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International child custody and the Hague Convention

When parents divorce or separate, things get extremely complicated when different countries are involved. Let’s say you’re from Las Vegas, Nevada, and your spouse is from Paris, France. Your spouse might want to go home to Paris with the kids, and you might want to keep them home in Las Vegas.

As unfortunate as it sounds, from time to time a foreign parent will go home for vacation, bring the children along, then stay there and never come back. In these circumstances, the law protects the rights of the parent in the original country. Parents who are left behind like this can often assert their legal rights under the Hague Convention, which has been adopted by many countries.

The United States adopted the Hague Convention on the Civil Aspect of International Child Abduction in order to prevent child abduction by parents of the children and others. The Hague Convention seeks to streamline the process of returning abducted children back to their place of origin, so that the child custody matter can be litigated in their local courts.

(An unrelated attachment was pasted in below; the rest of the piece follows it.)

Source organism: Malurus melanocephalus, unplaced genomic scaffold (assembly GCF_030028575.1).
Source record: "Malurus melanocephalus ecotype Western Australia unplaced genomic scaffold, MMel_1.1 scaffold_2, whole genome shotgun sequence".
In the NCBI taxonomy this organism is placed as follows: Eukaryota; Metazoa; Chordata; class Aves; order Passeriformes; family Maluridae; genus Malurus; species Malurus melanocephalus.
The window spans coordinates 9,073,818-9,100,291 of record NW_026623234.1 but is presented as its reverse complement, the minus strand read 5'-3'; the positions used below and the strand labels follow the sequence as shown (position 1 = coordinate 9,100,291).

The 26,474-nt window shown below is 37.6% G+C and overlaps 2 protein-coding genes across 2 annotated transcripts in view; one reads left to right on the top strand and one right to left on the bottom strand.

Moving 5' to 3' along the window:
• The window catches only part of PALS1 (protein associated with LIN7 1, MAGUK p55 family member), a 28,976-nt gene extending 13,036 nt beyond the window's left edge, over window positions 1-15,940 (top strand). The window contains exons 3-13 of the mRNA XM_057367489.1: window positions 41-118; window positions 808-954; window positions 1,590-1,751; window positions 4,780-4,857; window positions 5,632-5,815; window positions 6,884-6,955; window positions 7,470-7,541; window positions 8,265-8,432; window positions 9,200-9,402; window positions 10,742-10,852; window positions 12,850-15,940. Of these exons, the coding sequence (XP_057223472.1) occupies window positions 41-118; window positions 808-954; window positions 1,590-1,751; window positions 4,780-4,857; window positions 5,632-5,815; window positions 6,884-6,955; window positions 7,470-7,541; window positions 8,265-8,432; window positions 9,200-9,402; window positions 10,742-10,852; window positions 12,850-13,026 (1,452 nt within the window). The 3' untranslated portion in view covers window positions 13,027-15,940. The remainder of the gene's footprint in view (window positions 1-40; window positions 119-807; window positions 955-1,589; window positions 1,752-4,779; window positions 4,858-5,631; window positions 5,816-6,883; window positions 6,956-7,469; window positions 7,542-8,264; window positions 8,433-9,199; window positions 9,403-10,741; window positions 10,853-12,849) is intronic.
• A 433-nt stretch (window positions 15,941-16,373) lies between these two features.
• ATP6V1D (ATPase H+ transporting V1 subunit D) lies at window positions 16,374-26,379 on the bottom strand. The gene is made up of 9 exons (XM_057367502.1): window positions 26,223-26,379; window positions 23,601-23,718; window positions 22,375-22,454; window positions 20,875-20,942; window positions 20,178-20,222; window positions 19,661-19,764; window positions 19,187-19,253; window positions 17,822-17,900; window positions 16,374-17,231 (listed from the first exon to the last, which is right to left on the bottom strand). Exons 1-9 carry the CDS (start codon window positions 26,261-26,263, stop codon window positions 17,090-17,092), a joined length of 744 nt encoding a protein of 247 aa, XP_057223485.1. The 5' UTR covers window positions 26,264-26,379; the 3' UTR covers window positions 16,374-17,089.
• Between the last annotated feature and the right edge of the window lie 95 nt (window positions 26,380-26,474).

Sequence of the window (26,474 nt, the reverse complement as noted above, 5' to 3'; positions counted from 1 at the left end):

The Hague Convention governs a potential violation of a parent’s custody rights or if the wrongful removal of children from their home country has occurred, the petitioner will first submit a custody action in local court. In that action, the petitioner will request that the local court invokes Hague Convention protocol.

Las Vegas parents of children abducted by the other parent to another country will want to investigate whether their child is in a Hague Convention signatory nation. If so, the Kainen Law Group, PLLC can help parents assert their legal rights in family court to try and get their children safely and quickly returned. If the country is not a signatory nation, then other legal strategies will need to be employed.

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The information on this website is for general information purposes only. Nothing on this site should be taken as legal advice for any individual case or situation. This information is not intended to create, and receipt or viewing does not constitute, an attorney-client relationship.

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